With an integrated risk/strategy program in mind, ERM is defined as a strategic business discipline that allows an organization to manage risks and seize opportunities related to the achievement of its objectives. An ERM framework creates the foundation for risk and opportunity to be identified, analyzed and managed within an interrelated risk portfolio. In short, it puts consideration of risk (both positive and negative) front and center in every key decision-making process within the organization.
Now, while regulation forced these new changes on publicly traded companies, financial institutions, and others of similar ilk, there are many more companies and organizations that were not caught up in that net. Thus, the best practice frameworks created by RIMS, ISO and COSO were intended to support regulation for those who needed it, but also be applicable on a much broader basis.
Best practice frameworks are intended to be guidelines, not absolutes, thus the conundrum faced when determining best fit for an organization. Even so, I would proffer that ERM represents best practice management competency for any organization, regardless of industry, sector or size.
So, if my prior statement is correct (and it is!) then when why is ERM such an elusive goal?
Why do we see implementation primarily within organizations where regulation absolutely requires it?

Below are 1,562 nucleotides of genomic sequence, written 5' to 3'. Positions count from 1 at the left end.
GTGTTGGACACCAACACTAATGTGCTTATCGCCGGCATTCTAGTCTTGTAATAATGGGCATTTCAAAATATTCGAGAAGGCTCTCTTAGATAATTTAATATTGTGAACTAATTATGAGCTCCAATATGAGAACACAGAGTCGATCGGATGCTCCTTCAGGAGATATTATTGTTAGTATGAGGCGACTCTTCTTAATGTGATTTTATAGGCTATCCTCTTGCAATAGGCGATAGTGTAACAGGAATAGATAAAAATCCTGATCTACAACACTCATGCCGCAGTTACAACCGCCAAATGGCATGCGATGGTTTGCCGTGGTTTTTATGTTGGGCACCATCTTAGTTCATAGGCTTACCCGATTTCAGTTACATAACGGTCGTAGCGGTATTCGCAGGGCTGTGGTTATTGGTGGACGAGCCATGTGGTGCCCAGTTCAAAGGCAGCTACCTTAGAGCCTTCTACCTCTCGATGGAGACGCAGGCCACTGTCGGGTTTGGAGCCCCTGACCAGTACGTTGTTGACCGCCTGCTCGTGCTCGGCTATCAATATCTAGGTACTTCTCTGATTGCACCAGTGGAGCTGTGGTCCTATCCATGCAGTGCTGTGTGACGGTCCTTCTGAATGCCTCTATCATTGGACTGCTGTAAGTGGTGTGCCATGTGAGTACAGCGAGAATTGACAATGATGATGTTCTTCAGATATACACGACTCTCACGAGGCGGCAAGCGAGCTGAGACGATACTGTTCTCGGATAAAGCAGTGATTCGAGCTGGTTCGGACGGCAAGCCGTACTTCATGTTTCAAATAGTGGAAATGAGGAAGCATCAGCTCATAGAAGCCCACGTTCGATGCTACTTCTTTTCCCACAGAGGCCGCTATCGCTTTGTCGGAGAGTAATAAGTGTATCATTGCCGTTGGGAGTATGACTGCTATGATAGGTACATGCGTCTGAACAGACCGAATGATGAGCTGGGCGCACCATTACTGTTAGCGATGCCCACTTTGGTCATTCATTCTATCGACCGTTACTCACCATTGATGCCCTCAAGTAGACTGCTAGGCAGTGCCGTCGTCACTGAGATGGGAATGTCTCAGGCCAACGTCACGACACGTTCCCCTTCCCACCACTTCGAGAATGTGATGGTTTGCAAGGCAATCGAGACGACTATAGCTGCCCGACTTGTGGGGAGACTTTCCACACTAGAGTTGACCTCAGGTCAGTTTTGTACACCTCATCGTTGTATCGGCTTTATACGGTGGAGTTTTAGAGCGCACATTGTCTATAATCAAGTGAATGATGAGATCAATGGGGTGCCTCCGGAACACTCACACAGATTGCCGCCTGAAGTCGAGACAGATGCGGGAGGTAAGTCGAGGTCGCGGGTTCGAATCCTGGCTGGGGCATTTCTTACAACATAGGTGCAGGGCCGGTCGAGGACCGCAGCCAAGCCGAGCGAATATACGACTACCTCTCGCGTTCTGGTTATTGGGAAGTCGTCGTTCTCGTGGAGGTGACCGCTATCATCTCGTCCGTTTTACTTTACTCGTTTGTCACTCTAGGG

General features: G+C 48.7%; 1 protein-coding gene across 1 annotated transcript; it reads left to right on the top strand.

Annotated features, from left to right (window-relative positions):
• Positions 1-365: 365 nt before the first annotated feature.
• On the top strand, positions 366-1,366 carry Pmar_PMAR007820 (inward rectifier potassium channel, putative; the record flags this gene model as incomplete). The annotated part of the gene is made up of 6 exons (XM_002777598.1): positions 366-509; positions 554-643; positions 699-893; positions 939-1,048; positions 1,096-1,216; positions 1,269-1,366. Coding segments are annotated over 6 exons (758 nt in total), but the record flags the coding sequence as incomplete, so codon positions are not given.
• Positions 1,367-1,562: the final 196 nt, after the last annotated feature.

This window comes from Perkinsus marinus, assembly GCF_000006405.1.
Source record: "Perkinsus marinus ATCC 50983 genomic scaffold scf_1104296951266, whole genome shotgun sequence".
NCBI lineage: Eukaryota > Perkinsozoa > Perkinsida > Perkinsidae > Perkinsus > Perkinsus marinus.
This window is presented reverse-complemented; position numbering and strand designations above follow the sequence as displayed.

There are many reasons, but the following usually hit the top of the charts.
ERM Programs are Complicated and Expensive
Possibly…. but they don’t have to be. Overbuilding a ERM program (or building it too quickly) is not only a waste of resources, but it will very likely fail because it cannot be easily followed or managed. And, when people become frustrated with a process, they will either find an end-around or it will be abandoned altogether. Intentionally defining purpose, objectives and key performance indicators is the only way to track both Return on Investment and Return on Value for a maturing ERM program.
ERM Programs Slow Down the Business
This is sadly true in many cases – refer to issue number one above. Because identification and measurement of risk lends itself so easily to deep analytics, it is easy to build complex matrices and risk registers, madly compiling data until all have forgotten why it's being done in the first place. A properly constructed ERM program integrates with other existing programs, practices and procedures, leveraging, enhancing and ultimately improving an organization’s internal mechanisms over time, resulting in more effective and efficient management systems.